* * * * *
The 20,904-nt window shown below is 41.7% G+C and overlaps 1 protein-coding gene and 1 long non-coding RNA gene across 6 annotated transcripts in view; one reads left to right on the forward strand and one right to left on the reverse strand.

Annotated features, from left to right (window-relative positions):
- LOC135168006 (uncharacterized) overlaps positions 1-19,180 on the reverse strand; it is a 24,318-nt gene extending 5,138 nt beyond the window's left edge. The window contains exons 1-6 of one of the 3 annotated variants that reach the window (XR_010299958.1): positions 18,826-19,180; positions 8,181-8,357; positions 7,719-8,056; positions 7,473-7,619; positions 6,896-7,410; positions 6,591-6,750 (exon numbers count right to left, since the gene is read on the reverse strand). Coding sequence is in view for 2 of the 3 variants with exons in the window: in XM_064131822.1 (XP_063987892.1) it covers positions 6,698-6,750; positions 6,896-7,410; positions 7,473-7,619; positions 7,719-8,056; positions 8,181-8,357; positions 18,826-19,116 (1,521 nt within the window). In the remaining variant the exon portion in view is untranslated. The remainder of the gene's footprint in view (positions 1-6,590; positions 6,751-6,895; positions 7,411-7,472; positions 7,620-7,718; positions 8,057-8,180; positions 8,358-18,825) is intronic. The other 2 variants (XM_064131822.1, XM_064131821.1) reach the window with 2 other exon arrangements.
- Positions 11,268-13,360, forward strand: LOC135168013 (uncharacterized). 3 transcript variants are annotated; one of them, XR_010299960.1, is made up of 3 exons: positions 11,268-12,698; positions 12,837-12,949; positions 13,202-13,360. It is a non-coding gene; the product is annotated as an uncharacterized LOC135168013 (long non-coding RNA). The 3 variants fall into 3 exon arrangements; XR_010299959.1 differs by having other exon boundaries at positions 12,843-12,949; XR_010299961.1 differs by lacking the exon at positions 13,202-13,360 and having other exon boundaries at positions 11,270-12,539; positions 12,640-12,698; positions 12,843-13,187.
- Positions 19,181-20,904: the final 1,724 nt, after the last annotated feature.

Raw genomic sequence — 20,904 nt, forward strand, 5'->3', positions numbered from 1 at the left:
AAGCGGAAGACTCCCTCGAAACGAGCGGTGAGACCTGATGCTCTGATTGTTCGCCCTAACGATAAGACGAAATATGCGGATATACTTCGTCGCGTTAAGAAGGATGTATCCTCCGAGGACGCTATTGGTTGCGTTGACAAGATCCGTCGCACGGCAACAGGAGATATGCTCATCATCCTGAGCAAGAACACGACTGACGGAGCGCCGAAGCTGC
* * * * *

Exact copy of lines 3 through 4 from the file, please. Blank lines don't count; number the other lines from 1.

- LOC135168006 (uncharacterized) overlaps positions 1-19,180 on the reverse strand; it is a 24,318-nt gene extending 5,138 nt beyond the window's left edge. The window contains exons 1-6 of one of the 3 annotated variants that reach the window (XR_010299958.1): positions 18,826-19,180; positions 8,181-8,357; positions 7,719-8,056; positions 7,473-7,619; positions 6,896-7,410; positions 6,591-6,750 (exon numbers count right to left, since the gene is read on the reverse strand). Coding sequence is in view for 2 of the 3 variants with exons in the window: in XM_064131822.1 (XP_063987892.1) it covers positions 6,698-6,750; positions 6,896-7,410; positions 7,473-7,619; positions 7,719-8,056; positions 8,181-8,357; positions 18,826-19,116 (1,521 nt within the window). In the remaining variant the exon portion in view is untranslated. The remainder of the gene's footprint in view (positions 1-6,590; positions 6,751-6,895; positions 7,411-7,472; positions 7,620-7,718; positions 8,057-8,180; positions 8,358-18,825) is intronic. The other 2 variants (XM_064131822.1, XM_064131821.1) reach the window with 2 other exon arrangements.
- Positions 11,268-13,360, forward strand: LOC135168013 (uncharacterized). 3 transcript variants are annotated; one of them, XR_010299960.1, is made up of 3 exons: positions 11,268-12,698; positions 12,837-12,949; positions 13,202-13,360. It is a non-coding gene; the product is annotated as an uncharacterized LOC135168013 (long non-coding RNA). The 3 variants fall into 3 exon arrangements; XR_010299959.1 differs by having other exon boundaries at positions 12,843-12,949; XR_010299961.1 differs by lacking the exon at positions 13,202-13,360 and having other exon boundaries at positions 11,270-12,539; positions 12,640-12,698; positions 12,843-13,187.